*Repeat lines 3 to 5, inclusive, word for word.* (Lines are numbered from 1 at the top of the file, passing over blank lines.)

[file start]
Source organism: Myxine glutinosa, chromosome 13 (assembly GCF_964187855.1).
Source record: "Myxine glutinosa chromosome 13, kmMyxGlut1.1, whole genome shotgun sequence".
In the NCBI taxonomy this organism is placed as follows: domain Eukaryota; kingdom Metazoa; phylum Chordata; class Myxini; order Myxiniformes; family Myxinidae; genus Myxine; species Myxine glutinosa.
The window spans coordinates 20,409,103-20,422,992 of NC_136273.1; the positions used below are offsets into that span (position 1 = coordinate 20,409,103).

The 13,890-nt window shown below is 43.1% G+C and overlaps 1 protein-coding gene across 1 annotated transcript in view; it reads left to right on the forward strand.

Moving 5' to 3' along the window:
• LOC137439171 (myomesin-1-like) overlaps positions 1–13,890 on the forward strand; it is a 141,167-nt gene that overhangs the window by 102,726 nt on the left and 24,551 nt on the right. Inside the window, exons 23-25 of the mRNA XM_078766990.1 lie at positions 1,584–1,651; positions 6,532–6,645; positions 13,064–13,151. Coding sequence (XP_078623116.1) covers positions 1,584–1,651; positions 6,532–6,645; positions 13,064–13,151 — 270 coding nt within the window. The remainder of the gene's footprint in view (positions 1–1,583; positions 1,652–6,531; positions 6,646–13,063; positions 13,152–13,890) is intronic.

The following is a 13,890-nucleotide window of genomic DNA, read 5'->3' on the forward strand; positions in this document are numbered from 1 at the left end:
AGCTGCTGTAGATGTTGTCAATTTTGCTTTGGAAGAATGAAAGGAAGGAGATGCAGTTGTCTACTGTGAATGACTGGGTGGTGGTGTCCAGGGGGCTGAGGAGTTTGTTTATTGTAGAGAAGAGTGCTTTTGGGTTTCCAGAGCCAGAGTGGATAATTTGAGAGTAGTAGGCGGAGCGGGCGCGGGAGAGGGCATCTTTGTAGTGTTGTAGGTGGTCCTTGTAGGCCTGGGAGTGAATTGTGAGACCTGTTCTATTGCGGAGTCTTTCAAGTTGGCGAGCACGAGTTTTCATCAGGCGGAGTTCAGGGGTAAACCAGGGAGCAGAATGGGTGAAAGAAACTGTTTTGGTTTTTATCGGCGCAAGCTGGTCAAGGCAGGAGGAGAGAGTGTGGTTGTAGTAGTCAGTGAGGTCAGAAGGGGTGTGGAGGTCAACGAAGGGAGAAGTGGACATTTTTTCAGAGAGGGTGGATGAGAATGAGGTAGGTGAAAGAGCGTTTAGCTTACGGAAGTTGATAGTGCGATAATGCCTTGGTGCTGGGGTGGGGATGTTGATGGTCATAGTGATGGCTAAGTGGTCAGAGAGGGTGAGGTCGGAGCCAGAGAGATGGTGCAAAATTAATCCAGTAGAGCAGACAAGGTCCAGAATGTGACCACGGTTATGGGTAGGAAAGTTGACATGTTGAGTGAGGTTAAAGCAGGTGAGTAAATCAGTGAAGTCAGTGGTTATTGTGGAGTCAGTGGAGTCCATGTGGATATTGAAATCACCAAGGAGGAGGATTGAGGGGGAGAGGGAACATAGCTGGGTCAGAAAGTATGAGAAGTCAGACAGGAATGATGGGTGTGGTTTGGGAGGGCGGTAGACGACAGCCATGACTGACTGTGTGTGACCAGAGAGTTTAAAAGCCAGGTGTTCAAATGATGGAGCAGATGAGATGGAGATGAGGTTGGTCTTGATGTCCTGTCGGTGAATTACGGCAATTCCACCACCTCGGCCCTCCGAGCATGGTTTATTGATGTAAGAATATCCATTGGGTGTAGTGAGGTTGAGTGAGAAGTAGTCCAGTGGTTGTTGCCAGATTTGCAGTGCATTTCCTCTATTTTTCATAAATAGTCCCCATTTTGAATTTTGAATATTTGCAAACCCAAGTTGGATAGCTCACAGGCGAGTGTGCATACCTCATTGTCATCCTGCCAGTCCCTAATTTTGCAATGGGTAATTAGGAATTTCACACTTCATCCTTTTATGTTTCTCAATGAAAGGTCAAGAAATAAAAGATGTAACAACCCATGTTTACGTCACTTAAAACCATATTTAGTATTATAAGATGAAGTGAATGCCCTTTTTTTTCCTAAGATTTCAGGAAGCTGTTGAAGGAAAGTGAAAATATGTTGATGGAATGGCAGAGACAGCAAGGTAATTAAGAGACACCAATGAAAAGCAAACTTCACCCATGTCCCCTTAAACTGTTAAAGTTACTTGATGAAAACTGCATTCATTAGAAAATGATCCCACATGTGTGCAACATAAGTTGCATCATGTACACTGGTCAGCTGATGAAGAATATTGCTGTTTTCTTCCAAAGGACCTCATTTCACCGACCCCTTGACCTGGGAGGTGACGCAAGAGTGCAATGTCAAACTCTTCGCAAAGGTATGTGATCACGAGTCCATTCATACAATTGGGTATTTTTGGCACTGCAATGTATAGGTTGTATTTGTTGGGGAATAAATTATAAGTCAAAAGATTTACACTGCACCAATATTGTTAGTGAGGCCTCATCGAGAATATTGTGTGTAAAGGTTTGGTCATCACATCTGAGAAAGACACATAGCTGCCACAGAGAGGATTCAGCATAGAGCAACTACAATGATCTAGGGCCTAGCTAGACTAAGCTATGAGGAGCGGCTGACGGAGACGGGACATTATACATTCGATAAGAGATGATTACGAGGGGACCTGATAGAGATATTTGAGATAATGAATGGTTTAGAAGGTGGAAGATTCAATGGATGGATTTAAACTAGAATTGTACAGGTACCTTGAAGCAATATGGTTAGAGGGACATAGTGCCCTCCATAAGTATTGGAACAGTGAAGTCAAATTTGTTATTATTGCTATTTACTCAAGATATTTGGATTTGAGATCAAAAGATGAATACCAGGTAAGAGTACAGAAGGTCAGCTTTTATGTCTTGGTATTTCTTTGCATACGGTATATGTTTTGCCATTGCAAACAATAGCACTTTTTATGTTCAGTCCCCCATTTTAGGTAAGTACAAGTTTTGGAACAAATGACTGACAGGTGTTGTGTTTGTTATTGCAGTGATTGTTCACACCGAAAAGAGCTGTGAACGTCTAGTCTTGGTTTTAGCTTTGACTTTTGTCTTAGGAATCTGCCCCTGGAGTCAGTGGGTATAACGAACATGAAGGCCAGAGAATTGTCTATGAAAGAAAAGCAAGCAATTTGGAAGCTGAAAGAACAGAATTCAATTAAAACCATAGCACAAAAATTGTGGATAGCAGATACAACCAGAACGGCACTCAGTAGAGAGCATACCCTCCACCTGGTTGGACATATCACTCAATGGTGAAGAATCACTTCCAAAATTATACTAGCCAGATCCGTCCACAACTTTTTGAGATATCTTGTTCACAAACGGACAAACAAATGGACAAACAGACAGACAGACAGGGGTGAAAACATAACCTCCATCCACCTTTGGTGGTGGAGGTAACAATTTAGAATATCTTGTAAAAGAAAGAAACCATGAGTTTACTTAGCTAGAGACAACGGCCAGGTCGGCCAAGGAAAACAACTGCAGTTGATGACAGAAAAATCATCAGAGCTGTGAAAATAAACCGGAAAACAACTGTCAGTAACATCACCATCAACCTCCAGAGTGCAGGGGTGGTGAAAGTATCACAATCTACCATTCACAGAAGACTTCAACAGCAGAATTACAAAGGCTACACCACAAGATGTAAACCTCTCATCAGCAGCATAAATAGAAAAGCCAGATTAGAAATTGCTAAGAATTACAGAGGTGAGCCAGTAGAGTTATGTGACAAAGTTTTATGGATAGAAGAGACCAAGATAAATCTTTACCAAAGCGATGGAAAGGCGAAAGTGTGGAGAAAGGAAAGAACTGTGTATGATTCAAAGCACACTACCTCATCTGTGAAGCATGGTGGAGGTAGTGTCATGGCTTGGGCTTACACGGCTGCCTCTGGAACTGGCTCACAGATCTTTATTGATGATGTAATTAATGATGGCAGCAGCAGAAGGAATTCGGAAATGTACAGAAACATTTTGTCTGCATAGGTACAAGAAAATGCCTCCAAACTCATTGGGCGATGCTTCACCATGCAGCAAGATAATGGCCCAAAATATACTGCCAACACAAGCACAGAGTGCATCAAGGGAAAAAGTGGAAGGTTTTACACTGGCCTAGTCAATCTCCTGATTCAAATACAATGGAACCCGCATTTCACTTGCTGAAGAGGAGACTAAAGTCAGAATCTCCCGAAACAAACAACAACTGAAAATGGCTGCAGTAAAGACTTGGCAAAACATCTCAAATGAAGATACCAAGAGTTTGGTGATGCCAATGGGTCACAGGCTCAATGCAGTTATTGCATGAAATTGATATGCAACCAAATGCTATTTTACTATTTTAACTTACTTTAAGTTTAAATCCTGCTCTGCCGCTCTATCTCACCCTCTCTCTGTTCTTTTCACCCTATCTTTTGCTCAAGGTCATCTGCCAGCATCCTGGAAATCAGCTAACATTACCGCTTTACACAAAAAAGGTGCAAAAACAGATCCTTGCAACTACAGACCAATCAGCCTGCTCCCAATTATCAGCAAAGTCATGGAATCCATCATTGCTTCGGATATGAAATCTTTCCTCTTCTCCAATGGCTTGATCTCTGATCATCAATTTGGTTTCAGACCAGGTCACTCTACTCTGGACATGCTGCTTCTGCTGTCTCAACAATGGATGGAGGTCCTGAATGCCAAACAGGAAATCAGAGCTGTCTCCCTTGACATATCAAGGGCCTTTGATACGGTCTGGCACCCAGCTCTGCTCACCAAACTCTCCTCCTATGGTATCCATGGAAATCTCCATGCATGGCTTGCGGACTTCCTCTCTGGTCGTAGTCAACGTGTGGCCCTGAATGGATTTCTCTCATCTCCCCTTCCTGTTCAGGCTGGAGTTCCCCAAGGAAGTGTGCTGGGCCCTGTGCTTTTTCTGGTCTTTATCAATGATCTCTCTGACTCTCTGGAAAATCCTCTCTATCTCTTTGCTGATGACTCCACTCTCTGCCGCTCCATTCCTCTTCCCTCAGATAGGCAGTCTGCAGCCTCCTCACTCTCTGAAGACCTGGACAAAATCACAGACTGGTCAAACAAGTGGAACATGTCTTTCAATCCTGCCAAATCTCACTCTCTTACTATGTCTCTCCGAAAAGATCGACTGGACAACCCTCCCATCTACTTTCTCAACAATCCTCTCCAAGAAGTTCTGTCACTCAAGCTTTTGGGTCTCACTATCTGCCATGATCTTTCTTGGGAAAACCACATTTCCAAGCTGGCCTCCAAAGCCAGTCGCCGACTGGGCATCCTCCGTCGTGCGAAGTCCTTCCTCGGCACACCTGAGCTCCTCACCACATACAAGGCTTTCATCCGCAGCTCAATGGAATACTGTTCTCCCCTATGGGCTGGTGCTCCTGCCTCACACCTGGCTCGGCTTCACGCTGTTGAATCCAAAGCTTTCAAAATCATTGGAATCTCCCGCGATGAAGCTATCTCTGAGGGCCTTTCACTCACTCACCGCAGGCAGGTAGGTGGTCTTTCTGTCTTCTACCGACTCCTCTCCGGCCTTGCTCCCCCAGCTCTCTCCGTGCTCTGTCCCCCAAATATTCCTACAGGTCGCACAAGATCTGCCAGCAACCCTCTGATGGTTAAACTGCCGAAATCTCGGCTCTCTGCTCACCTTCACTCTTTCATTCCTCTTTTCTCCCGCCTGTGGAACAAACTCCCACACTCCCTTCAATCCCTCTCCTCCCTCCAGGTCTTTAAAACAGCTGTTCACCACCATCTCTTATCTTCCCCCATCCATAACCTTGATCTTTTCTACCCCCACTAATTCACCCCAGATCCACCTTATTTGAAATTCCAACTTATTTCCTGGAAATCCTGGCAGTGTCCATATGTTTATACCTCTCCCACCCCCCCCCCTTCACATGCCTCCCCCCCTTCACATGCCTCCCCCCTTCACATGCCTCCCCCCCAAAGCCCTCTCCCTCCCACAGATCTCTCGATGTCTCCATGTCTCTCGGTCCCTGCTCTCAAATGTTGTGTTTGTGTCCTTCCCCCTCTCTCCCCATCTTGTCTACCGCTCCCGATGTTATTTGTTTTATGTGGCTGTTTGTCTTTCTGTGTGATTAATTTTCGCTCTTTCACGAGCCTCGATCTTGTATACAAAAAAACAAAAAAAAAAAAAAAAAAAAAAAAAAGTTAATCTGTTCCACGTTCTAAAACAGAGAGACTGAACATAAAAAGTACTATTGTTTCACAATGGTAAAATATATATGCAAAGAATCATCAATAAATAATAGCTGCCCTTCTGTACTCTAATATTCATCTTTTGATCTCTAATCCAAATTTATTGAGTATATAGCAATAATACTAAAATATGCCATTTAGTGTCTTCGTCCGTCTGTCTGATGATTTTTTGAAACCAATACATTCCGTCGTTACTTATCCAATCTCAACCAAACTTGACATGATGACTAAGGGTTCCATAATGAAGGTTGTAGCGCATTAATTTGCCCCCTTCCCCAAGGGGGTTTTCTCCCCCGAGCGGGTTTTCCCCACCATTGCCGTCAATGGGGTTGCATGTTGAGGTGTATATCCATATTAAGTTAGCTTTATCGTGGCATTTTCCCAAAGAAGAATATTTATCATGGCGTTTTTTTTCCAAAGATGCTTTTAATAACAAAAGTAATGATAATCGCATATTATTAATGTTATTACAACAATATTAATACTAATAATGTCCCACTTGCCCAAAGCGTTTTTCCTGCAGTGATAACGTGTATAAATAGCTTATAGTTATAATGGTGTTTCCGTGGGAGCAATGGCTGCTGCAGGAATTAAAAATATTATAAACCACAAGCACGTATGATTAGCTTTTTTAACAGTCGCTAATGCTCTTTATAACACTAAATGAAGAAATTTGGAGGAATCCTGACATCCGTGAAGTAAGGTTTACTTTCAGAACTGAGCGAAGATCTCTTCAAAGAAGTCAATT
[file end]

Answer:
In the NCBI taxonomy this organism is placed as follows: domain Eukaryota; kingdom Metazoa; phylum Chordata; class Myxini; order Myxiniformes; family Myxinidae; genus Myxine; species Myxine glutinosa.
The window spans coordinates 20,409,103-20,422,992 of NC_136273.1; the positions used below are offsets into that span (position 1 = coordinate 20,409,103).

The 13,890-nt window shown below is 43.1% G+C and overlaps 1 protein-coding gene across 1 annotated transcript in view; it reads left to right on the forward strand.